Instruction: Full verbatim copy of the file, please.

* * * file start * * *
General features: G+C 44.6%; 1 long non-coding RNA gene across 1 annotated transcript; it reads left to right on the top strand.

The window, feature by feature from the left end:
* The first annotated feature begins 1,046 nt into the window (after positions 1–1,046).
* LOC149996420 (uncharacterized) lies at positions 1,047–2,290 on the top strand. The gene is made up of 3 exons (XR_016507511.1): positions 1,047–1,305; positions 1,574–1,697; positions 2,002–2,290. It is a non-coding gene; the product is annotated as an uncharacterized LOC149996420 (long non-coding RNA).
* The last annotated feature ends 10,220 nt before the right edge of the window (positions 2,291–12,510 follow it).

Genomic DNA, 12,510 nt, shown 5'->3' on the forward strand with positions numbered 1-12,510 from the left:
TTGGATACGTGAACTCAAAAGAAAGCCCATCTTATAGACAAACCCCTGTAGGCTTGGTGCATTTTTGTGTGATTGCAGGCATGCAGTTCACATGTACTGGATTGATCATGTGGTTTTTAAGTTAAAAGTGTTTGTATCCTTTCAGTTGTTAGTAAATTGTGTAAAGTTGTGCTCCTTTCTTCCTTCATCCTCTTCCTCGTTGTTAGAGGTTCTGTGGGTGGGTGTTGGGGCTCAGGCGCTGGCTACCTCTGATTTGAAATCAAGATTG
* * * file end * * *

General features: G+C 44.6%; 1 long non-coding RNA gene across 1 annotated transcript; it reads left to right on the top strand.

The window, feature by feature from the left end:
* The first annotated feature begins 1,046 nt into the window (after positions 1–1,046).
* LOC149996420 (uncharacterized) lies at positions 1,047–2,290 on the top strand. The gene is made up of 3 exons (XR_016507511.1): positions 1,047–1,305; positions 1,574–1,697; positions 2,002–2,290. It is a non-coding gene; the product is annotated as an uncharacterized LOC149996420 (long non-coding RNA).
* The last annotated feature ends 10,220 nt before the right edge of the window (positions 2,291–12,510 follow it).

Genomic DNA, 12,510 nt, shown 5'->3' on the forward strand with positions numbered 1-12,510 from the left:
TTGGATACGTGAACTCAAAAGAAAGCCCATCTTATAGACAAACCCCTGTAGGCTTGGTGCATTTTTGTGTGATTGCAGGCATGCAGTTCACATGTACTGGATTGATCATGTGGTTTTTAAGTTAAAAGTGTTTGTATCCTTTCAGTTGTTAGTAAATTGTGTAAAGTTGTGCTCCTTTCTTCCTTCATCCTCTTCCTCGTTGTTAGAGGTTCTGTGGGTGGGTGTTGGGGCTCAGGCGCTGGCTACCTCTGATTTGAAATCAAGATTG